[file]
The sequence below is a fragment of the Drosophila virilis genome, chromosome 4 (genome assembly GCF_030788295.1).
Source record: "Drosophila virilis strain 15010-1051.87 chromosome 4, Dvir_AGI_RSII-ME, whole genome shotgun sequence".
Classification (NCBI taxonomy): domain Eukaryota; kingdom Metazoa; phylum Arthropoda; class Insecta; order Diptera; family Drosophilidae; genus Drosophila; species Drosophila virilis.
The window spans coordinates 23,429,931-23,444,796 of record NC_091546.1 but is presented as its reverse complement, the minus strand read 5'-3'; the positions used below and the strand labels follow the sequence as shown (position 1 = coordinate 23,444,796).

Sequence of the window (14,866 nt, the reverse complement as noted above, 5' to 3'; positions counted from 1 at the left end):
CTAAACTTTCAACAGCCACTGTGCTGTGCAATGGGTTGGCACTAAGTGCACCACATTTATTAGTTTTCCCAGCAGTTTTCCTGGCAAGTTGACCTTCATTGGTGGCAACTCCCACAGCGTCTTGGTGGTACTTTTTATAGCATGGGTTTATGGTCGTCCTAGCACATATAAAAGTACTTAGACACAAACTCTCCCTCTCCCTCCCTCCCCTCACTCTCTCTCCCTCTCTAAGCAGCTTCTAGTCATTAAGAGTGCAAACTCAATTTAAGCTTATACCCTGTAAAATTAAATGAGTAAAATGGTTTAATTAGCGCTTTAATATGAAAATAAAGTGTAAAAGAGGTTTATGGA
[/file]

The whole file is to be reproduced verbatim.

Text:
The sequence below is a fragment of the Drosophila virilis genome, chromosome 4 (genome assembly GCF_030788295.1).
Source record: "Drosophila virilis strain 15010-1051.87 chromosome 4, Dvir_AGI_RSII-ME, whole genome shotgun sequence".
Classification (NCBI taxonomy): domain Eukaryota; kingdom Metazoa; phylum Arthropoda; class Insecta; order Diptera; family Drosophilidae; genus Drosophila; species Drosophila virilis.
The window spans coordinates 23,429,931-23,444,796 of record NC_091546.1 but is presented as its reverse complement, the minus strand read 5'-3'; the positions used below and the strand labels follow the sequence as shown (position 1 = coordinate 23,444,796).

Sequence of the window (14,866 nt, the reverse complement as noted above, 5' to 3'; positions counted from 1 at the left end):
CTAAACTTTCAACAGCCACTGTGCTGTGCAATGGGTTGGCACTAAGTGCACCACATTTATTAGTTTTCCCAGCAGTTTTCCTGGCAAGTTGACCTTCATTGGTGGCAACTCCCACAGCGTCTTGGTGGTACTTTTTATAGCATGGGTTTATGGTCGTCCTAGCACATATAAAAGTACTTAGACACAAACTCTCCCTCTCCCTCCCTCCCCTCACTCTCTCTCCCTCTCTAAGCAGCTTCTAGTCATTAAGAGTGCAAACTCAATTTAAGCTTATACCCTGTAAAATTAAATGAGTAAAATGGTTTAATTAGCGCTTTAATATGAAAATAAAGTGTAAAAGAGGTTTATGGA